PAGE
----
Interactive Media & Game Development
Worcester Polytechnic Institute


Course Title: Technical Game Development I
Course Number: IMGD-3000
Term B 2007

Meeting Info: Mon., Tue., Thu., Fri. 02:00-02:50am,
Atwater-Kent (AK), Room 233

Instructor: Prof. Robert W. Lindeman
E-Mail: gogo at
Telephone: x6712

TA: Can Ozmen (canozmen at

Textbooks: OOGD: Object-Oriented Game Development, Julian Gold, 2004, Addison Wesley, ISBN: 0-321-17660-X

U3DG: Ultimate 3D Game Engine Design & Architecture, Allen Sherrod, 2007, Charles River Media, ISBN: 1-58450-473-0

Read each chapter during the week it is assigned. The books discuss much more than I can cover in class, and I will cover things not in the books. You must come to class prepared!

Presupposed background:

In this course, students will be expected to digest, modify, and extend a very large C++ code base in a very short amount of time. Also, many of the constructs used are advanced in nature. It is therefore recommended that students wait until their Junior year to take this course. It is assumed that students have taken the following courses prior to taking this course:

Course Objectives:

This course is the first in a two-course sequence that will expose you to the nuts-and-bolts of game development, and allow you to become proficient in implementing the major parts of game engines.

The course is designed to give you an appreciation for the complexity involved in creating video games from the ground up. While playing video games has become very popular, actually building them requires developers to bring together various complex (and interesting!) technical pieces. As the bar keeps rising on game sophistication, it is more important than ever to apply sound software engineering and design principles, so that the level of software re-use and maintainabilty is increased.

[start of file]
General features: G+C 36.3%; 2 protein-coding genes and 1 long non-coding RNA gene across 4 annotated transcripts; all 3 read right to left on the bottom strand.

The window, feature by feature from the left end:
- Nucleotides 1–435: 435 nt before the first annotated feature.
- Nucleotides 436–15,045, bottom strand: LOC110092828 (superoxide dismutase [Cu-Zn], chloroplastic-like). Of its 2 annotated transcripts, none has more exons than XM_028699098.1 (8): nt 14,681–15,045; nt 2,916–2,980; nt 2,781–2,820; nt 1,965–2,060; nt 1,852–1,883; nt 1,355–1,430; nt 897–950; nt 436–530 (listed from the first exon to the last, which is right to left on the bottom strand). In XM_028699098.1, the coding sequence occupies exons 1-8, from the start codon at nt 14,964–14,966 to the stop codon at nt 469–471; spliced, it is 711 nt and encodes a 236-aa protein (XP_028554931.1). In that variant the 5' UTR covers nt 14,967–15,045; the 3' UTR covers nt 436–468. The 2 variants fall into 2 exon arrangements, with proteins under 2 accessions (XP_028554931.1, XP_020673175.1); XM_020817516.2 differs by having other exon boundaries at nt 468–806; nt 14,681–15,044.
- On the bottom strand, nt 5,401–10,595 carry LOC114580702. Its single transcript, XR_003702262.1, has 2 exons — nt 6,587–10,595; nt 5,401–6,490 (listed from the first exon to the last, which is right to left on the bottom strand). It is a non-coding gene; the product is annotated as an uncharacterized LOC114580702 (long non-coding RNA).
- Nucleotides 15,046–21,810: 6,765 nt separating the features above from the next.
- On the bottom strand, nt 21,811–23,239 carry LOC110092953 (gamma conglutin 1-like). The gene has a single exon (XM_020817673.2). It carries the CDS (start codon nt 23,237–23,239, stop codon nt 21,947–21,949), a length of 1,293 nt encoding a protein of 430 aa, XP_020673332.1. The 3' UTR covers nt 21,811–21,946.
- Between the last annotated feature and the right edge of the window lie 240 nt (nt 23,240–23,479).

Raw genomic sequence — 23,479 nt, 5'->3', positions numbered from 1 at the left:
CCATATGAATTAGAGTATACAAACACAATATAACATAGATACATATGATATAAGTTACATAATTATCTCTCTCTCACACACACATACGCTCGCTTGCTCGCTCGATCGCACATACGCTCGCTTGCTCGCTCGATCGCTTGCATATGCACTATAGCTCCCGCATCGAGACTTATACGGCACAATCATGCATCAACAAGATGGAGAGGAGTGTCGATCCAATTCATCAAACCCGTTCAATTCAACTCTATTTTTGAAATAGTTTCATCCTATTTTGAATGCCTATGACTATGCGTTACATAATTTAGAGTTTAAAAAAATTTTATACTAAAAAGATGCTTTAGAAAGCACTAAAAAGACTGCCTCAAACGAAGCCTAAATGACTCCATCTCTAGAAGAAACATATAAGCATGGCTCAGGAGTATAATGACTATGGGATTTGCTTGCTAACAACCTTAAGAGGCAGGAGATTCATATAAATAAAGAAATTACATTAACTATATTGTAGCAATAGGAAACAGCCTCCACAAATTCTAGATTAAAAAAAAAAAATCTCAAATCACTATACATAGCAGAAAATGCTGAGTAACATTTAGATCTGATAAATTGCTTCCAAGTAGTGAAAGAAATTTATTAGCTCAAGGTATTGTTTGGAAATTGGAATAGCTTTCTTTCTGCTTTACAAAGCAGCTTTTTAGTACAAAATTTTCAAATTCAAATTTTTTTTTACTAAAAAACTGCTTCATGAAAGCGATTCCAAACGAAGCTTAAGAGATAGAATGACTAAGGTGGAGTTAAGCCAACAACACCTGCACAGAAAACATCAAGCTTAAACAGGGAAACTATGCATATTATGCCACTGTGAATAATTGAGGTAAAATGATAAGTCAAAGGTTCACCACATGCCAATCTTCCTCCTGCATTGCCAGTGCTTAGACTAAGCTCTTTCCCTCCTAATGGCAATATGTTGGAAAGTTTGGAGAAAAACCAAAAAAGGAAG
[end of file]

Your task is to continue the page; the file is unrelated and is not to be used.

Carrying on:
It seems most game developers first got into the field because they found building games was at least as much fun as playing them. Hopefully you will feel this way too.

There are several objectives for this course:

There are many other things that must come together to make a successful game. Thankfully, you have four years, and a whole array of courses, within which to accumulate skills and experience in many of these.

Therefore, there are some things we won't be stressing in this course. The main ones include artistic skills, and traditional computer graphics skills. For the former, we have a sister course to this one called "IMGD 3500: Artistic Game Development I", and for the latter there is a CS course called "CS 4731: Computer Graphics."

We will be working closely with students from IMGD 3500 on the projects in this course.


33% Three Exams
33% Regular Projects
34% Final Project


Attendance is required. If you have an unavoidable need to be absent from the lecture, you do not need special permission, but you are responsible for the work covered even if you are not in class.


The projects for this course consist of several programming assignments, designed to supplement the material covered in the lecture with practical experience. The projects for this course are very demanding, and will require a lot of time. On the flip side, most people enjoy the projects in these types of courses, so it should be okay.

Late Policy:

Projects are due at the specified date and time.
Late projects will be penalized 10% for each 24-hour period after the due date/time. Whether a project is 3 hours or 20 hours late, it will be graded down by 10%. You will be given adequate time to complete each project, if you start when it is assigned. Projects will be turned in electronically, and the date/time received will be used to determine any late penalty. PLEASE do not miss class in order to finish up a project.


Exams will be closed book and closed note. If you read the books, keep up with the projects, ask questions in class, and study hard, you should have no problem with the exams. Participation in the exams is mandatory. See the instructor if you expect not to be available on the exam dates.